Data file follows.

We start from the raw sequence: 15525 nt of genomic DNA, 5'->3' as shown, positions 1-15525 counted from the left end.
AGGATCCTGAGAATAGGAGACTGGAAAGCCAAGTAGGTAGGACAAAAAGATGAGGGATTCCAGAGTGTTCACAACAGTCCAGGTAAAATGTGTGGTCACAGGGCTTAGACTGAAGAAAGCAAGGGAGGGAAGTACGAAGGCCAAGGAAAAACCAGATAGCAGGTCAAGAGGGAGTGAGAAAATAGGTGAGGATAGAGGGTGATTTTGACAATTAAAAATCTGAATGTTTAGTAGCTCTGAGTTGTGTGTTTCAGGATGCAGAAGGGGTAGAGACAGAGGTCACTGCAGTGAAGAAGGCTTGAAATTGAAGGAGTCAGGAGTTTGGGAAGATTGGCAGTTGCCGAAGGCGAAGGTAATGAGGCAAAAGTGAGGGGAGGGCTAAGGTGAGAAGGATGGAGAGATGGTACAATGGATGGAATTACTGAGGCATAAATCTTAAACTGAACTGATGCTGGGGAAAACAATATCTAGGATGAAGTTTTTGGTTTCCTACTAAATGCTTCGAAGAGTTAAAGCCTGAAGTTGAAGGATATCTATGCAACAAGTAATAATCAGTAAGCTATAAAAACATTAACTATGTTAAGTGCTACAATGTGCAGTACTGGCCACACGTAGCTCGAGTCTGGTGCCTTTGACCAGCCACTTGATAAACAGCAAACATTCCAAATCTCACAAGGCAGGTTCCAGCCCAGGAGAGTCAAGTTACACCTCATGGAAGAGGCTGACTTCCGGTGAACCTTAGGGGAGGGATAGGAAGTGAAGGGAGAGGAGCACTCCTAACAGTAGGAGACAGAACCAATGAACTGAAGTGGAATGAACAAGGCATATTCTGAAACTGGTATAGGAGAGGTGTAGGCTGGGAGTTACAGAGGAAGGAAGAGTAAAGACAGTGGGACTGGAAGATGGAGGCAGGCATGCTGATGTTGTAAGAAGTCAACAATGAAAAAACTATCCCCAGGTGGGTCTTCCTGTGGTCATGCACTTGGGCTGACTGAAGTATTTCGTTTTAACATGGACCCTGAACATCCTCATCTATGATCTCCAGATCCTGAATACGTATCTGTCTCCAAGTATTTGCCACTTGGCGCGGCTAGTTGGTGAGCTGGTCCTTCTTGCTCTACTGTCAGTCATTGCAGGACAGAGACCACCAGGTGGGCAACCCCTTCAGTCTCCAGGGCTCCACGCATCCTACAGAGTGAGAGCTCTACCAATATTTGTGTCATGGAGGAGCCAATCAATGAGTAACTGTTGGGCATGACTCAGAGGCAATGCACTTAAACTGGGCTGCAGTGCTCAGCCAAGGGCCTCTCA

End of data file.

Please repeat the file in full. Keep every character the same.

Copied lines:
We start from the raw sequence: 15525 nt of genomic DNA, 5'->3' as shown, positions 1-15525 counted from the left end.
AGGATCCTGAGAATAGGAGACTGGAAAGCCAAGTAGGTAGGACAAAAAGATGAGGGATTCCAGAGTGTTCACAACAGTCCAGGTAAAATGTGTGGTCACAGGGCTTAGACTGAAGAAAGCAAGGGAGGGAAGTACGAAGGCCAAGGAAAAACCAGATAGCAGGTCAAGAGGGAGTGAGAAAATAGGTGAGGATAGAGGGTGATTTTGACAATTAAAAATCTGAATGTTTAGTAGCTCTGAGTTGTGTGTTTCAGGATGCAGAAGGGGTAGAGACAGAGGTCACTGCAGTGAAGAAGGCTTGAAATTGAAGGAGTCAGGAGTTTGGGAAGATTGGCAGTTGCCGAAGGCGAAGGTAATGAGGCAAAAGTGAGGGGAGGGCTAAGGTGAGAAGGATGGAGAGATGGTACAATGGATGGAATTACTGAGGCATAAATCTTAAACTGAACTGATGCTGGGGAAAACAATATCTAGGATGAAGTTTTTGGTTTCCTACTAAATGCTTCGAAGAGTTAAAGCCTGAAGTTGAAGGATATCTATGCAACAAGTAATAATCAGTAAGCTATAAAAACATTAACTATGTTAAGTGCTACAATGTGCAGTACTGGCCACACGTAGCTCGAGTCTGGTGCCTTTGACCAGCCACTTGATAAACAGCAAACATTCCAAATCTCACAAGGCAGGTTCCAGCCCAGGAGAGTCAAGTTACACCTCATGGAAGAGGCTGACTTCCGGTGAACCTTAGGGGAGGGATAGGAAGTGAAGGGAGAGGAGCACTCCTAACAGTAGGAGACAGAACCAATGAACTGAAGTGGAATGAACAAGGCATATTCTGAAACTGGTATAGGAGAGGTGTAGGCTGGGAGTTACAGAGGAAGGAAGAGTAAAGACAGTGGGACTGGAAGATGGAGGCAGGCATGCTGATGTTGTAAGAAGTCAACAATGAAAAAACTATCCCCAGGTGGGTCTTCCTGTGGTCATGCACTTGGGCTGACTGAAGTATTTCGTTTTAACATGGACCCTGAACATCCTCATCTATGATCTCCAGATCCTGAATACGTATCTGTCTCCAAGTATTTGCCACTTGGCGCGGCTAGTTGGTGAGCTGGTCCTTCTTGCTCTACTGTCAGTCATTGCAGGACAGAGACCACCAGGTGGGCAACCCCTTCAGTCTCCAGGGCTCCACGCATCCTACAGAGTGAGAGCTCTACCAATATTTGTGTCATGGAGGAGCCAATCAATGAGTAACTGTTGGGCATGACTCAGAGGCAATGCACTTAAACTGGGCTGCAGTGCTCAGCCAAGGGCCTCTCA